Depending on the age of my clients, they almost always have a pre-existing condition relating to their neck or back, especially if they are older. They may have been involved in prior accidents or they simply have a degenerative chronic condition for which they received medical treatment including MRI studies, physical therapy, epidural injections and even surgery. The fact that a client has a pre-existing condition to the same body part that is injured in an accident should not serve as a roadblock to a successful financial recovery for pain and suffering arising from the accident. Under the law, plaintiffs are entitled to be compensated for an aggravation of a pre-existing condition. Accordingly, plaintiffs will need to show that the pre-existing condition was not causing any symptomology at the time of the accident and/or if it was causing symptomology at the time of the accident, the accident increased the symptomology to a higher level of pain.
It is important to disclose all pre-existing medical conditions, and in failing to do so you will sabotage your own case. Do not think that an insurance company or their attorneys will not find out about your pre-existing conditions, especially if they are related to a prior accident. I assure you that they will. Accordingly, here are some tips to follow in this regard:
- Never deny a pre-existing condition if your medical provider takes a history from you about prior injuries.
- Make sure your attorney knows about your prior injuries and accidents.
Your attorney should be prepared to handle the pre-existing conditions in a positive way for your case rather than being surprised by defense counsel when they cross-examine you.
- If the pre-existing condition was not causing symptomology prior to the subject accident, make sure you advise the medical provider that you were not having any symptomology prior to the accident and state for how long you were not having any symptomology.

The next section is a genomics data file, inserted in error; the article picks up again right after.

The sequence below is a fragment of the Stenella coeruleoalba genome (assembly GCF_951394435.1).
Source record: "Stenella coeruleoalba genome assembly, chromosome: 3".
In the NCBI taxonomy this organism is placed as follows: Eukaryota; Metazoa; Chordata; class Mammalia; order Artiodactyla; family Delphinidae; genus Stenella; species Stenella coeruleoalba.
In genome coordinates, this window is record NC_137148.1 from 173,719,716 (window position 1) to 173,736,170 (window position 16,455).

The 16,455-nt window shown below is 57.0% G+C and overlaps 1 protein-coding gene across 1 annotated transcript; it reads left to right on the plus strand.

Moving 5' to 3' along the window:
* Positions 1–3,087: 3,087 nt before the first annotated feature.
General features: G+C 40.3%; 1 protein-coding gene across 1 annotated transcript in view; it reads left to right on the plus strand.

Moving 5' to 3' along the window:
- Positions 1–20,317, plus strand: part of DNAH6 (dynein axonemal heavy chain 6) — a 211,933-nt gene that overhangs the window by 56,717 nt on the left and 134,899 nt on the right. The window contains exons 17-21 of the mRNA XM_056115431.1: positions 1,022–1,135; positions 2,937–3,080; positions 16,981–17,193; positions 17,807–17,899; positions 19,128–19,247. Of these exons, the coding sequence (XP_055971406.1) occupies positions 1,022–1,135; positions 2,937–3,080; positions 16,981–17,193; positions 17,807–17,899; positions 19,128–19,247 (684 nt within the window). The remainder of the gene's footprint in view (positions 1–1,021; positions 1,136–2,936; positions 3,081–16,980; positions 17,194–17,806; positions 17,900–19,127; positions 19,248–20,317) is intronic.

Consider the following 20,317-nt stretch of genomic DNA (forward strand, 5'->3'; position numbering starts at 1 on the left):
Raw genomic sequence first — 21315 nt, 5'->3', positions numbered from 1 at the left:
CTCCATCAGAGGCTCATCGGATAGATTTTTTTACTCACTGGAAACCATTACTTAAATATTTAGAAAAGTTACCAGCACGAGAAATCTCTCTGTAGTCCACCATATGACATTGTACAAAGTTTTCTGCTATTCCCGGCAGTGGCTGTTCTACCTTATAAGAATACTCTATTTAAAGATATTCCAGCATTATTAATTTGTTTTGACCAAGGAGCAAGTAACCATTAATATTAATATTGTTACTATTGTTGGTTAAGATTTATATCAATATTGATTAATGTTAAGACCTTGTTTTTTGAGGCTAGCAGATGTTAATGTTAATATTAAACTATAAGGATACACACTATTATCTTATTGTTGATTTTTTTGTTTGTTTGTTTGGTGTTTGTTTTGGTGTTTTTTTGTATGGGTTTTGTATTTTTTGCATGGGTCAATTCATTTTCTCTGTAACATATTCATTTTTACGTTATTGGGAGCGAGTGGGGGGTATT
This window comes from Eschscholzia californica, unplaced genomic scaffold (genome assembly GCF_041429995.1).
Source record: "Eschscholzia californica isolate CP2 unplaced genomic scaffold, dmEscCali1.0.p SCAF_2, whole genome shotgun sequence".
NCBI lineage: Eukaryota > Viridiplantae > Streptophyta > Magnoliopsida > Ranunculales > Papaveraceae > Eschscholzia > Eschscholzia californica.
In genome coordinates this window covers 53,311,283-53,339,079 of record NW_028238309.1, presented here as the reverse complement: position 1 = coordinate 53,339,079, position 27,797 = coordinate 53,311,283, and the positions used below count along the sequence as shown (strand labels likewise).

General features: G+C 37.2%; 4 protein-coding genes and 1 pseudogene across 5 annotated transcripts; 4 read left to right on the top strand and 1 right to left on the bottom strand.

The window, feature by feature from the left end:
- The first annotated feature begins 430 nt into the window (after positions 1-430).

- If you have a pre-existing condition that was symptomatic, tell the medical provider using a numbering system from 1 to 10 how that pain number has increased. For example, if your pain level was a number 3 prior to the accident and after the accident it increased to a number 7, make sure that the medical provider understands the increase in pain.
If a plaintiff fails to disclose pre-existing conditions or simply denies that they had a pre-existing condition, plaintiffs run the risk that their claim for pain and suffering could be completely sabotaged, not because they cannot make a claim for aggravation for a pre-existing condition, but because failure to disclose a pre-existing condition impacts credibility. A jury will be hard pressed to believe that a plaintiff is injured if they are provided information that shows that the plaintiff failed to disclose pre-existing injuries. If a plaintiff lied about pre-existing conditions, then a jury will likely think that the plaintiff is lying about the alleged injuries from the accident.
In conclusion, a pre-existing condition does not preclude a plaintiff from making a substantial recovery in a case. The aggravation of the pre-existing condition must be well documented through medical records and doctor opinions. Always tell the truth when it comes to your pre-existing condition. Good attorneys know how to create value in a case with pre-existing conditions but they do need to know about those conditions so that they can distinguish the pre-existing injuries from the injuries caused by the accident.